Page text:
Reformist politician who served as the President of Guatemala from 1945 to 1951. He advocated "spiritual socialism" which gave support to the free will of the citizens in the goal of creating a peaceful and progressive society.
Before he was elected president, he was a university professor who had been exiled by the previous dictatorship.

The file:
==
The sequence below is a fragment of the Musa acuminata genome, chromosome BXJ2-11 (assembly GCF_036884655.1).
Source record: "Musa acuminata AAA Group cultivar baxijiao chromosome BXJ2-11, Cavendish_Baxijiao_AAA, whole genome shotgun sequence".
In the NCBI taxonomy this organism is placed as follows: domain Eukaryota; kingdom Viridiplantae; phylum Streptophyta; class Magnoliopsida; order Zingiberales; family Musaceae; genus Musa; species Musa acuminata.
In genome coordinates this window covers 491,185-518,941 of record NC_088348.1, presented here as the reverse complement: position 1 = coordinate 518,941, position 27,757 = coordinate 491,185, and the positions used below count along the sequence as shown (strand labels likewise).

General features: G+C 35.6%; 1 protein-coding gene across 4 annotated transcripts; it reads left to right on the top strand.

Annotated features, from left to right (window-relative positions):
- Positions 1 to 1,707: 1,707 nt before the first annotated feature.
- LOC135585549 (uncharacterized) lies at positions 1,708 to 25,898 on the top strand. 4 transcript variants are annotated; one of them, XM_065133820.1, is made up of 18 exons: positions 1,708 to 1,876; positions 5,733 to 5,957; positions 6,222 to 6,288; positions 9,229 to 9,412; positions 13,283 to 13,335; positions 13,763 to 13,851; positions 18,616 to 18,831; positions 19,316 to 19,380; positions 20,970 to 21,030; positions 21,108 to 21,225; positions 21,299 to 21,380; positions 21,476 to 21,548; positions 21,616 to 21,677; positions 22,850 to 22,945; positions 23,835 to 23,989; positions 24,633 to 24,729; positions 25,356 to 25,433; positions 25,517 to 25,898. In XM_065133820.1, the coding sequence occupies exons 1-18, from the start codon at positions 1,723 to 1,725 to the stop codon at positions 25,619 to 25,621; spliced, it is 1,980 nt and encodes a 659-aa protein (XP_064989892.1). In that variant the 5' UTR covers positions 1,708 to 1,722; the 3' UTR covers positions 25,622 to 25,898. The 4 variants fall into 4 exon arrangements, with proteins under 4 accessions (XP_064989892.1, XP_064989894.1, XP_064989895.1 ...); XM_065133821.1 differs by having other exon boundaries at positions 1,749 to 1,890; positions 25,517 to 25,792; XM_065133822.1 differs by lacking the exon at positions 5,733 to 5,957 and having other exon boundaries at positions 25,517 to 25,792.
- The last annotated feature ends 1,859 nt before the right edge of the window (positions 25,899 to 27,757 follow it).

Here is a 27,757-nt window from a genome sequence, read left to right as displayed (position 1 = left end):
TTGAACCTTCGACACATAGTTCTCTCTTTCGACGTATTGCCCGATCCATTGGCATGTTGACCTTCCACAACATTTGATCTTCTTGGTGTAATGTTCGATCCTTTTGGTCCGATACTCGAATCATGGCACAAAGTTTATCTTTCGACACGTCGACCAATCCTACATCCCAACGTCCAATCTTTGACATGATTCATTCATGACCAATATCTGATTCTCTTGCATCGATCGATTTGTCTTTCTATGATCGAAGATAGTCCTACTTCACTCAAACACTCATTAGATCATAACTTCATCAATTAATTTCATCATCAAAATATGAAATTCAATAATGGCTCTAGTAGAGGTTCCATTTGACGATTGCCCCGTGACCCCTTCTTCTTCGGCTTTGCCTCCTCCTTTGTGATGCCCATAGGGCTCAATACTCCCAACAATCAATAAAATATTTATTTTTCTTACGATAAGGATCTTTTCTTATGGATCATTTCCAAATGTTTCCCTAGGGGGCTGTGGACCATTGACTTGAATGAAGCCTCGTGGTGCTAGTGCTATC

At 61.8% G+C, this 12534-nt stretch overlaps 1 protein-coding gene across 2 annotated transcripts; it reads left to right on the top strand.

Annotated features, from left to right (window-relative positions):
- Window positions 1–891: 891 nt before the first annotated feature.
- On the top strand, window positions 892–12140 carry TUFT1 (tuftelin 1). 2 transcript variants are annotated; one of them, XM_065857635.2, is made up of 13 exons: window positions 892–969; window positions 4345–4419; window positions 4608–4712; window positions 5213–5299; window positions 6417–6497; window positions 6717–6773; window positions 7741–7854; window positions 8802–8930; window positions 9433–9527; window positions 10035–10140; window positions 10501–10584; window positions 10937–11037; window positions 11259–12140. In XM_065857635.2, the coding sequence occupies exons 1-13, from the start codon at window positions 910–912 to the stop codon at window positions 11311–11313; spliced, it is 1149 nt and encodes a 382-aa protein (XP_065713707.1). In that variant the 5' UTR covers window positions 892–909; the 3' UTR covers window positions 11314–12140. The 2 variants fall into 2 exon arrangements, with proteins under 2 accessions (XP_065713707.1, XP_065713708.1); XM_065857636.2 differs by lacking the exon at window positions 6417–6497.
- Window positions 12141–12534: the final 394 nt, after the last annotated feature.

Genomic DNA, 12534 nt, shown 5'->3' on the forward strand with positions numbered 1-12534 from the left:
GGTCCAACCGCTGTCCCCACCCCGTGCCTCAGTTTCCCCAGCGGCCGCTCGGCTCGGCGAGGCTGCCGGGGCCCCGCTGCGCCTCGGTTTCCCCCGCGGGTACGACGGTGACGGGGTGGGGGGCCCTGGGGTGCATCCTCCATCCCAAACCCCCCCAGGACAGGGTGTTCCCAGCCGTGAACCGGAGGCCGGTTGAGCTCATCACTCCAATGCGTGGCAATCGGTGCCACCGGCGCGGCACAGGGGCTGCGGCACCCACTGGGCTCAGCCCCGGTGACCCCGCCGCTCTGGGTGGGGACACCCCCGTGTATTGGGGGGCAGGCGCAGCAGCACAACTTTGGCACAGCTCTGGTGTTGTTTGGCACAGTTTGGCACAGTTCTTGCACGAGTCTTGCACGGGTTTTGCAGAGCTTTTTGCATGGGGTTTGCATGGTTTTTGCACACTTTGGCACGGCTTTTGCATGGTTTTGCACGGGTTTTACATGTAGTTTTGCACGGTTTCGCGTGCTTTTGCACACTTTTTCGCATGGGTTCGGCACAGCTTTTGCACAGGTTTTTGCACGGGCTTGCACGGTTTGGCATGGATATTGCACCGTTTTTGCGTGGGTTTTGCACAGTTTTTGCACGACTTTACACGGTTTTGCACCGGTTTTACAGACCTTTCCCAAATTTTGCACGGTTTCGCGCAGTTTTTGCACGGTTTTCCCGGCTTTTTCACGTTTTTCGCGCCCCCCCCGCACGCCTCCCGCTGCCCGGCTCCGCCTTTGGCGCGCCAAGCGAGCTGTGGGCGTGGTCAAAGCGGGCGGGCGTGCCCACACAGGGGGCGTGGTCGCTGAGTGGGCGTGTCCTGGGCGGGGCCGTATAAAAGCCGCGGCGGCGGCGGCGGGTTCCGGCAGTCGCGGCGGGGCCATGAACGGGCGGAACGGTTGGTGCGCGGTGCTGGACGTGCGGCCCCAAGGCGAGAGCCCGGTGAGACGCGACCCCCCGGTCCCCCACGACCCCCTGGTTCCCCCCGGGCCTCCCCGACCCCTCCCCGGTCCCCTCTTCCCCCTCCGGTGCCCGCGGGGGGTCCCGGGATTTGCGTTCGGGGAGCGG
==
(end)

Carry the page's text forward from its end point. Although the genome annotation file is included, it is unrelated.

He attempted to improve peasants' rights and to redistribute land and wealth in Guatemala.
He had a son with Alaíde Foppa, Julio Solórzano Foppa.
He compared himself to American president Franklin D. Roosevelt in terms of sweeping social reforms.